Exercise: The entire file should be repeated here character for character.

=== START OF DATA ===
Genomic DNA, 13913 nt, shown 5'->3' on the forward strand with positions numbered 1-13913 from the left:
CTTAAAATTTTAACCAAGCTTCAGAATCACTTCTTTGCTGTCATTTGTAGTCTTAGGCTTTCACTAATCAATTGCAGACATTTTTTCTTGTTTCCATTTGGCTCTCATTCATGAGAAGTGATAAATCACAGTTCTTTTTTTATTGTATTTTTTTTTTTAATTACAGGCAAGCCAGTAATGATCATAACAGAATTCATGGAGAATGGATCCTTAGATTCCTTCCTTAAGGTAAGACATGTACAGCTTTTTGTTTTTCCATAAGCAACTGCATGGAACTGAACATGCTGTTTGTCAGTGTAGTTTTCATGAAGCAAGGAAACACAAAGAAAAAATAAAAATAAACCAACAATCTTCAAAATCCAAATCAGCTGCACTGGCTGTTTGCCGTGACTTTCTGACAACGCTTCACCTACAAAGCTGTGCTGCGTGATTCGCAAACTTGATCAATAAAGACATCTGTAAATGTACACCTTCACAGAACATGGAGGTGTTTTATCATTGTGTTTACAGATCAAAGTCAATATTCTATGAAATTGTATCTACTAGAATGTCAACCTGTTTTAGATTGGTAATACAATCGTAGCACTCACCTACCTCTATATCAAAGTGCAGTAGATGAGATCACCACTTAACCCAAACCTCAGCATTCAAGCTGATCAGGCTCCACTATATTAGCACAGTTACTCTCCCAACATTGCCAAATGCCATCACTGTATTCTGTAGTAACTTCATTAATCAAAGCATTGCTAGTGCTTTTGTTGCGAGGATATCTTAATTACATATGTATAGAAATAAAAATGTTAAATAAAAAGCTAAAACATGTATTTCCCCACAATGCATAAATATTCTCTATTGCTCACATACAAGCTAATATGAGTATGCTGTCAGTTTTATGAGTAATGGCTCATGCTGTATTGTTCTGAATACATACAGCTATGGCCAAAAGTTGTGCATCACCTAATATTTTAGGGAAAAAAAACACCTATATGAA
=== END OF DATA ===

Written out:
Genomic DNA, 13913 nt, shown 5'->3' on the forward strand with positions numbered 1-13913 from the left:
CTTAAAATTTTAACCAAGCTTCAGAATCACTTCTTTGCTGTCATTTGTAGTCTTAGGCTTTCACTAATCAATTGCAGACATTTTTTCTTGTTTCCATTTGGCTCTCATTCATGAGAAGTGATAAATCACAGTTCTTTTTTTATTGTATTTTTTTTTTTAATTACAGGCAAGCCAGTAATGATCATAACAGAATTCATGGAGAATGGATCCTTAGATTCCTTCCTTAAGGTAAGACATGTACAGCTTTTTGTTTTTCCATAAGCAACTGCATGGAACTGAACATGCTGTTTGTCAGTGTAGTTTTCATGAAGCAAGGAAACACAAAGAAAAAATAAAAATAAACCAACAATCTTCAAAATCCAAATCAGCTGCACTGGCTGTTTGCCGTGACTTTCTGACAACGCTTCACCTACAAAGCTGTGCTGCGTGATTCGCAAACTTGATCAATAAAGACATCTGTAAATGTACACCTTCACAGAACATGGAGGTGTTTTATCATTGTGTTTACAGATCAAAGTCAATATTCTATGAAATTGTATCTACTAGAATGTCAACCTGTTTTAGATTGGTAATACAATCGTAGCACTCACCTACCTCTATATCAAAGTGCAGTAGATGAGATCACCACTTAACCCAAACCTCAGCATTCAAGCTGATCAGGCTCCACTATATTAGCACAGTTACTCTCCCAACATTGCCAAATGCCATCACTGTATTCTGTAGTAACTTCATTAATCAAAGCATTGCTAGTGCTTTTGTTGCGAGGATATCTTAATTACATATGTATAGAAATAAAAATGTTAAATAAAAAGCTAAAACATGTATTTCCCCACAATGCATAAATATTCTCTATTGCTCACATACAAGCTAATATGAGTATGCTGTCAGTTTTATGAGTAATGGCTCATGCTGTATTGTTCTGAATACATACAGCTATGGCCAAAAGTTGTGCATCACCTAATATTTTAGGGAAAAAAAACACCTATATGAA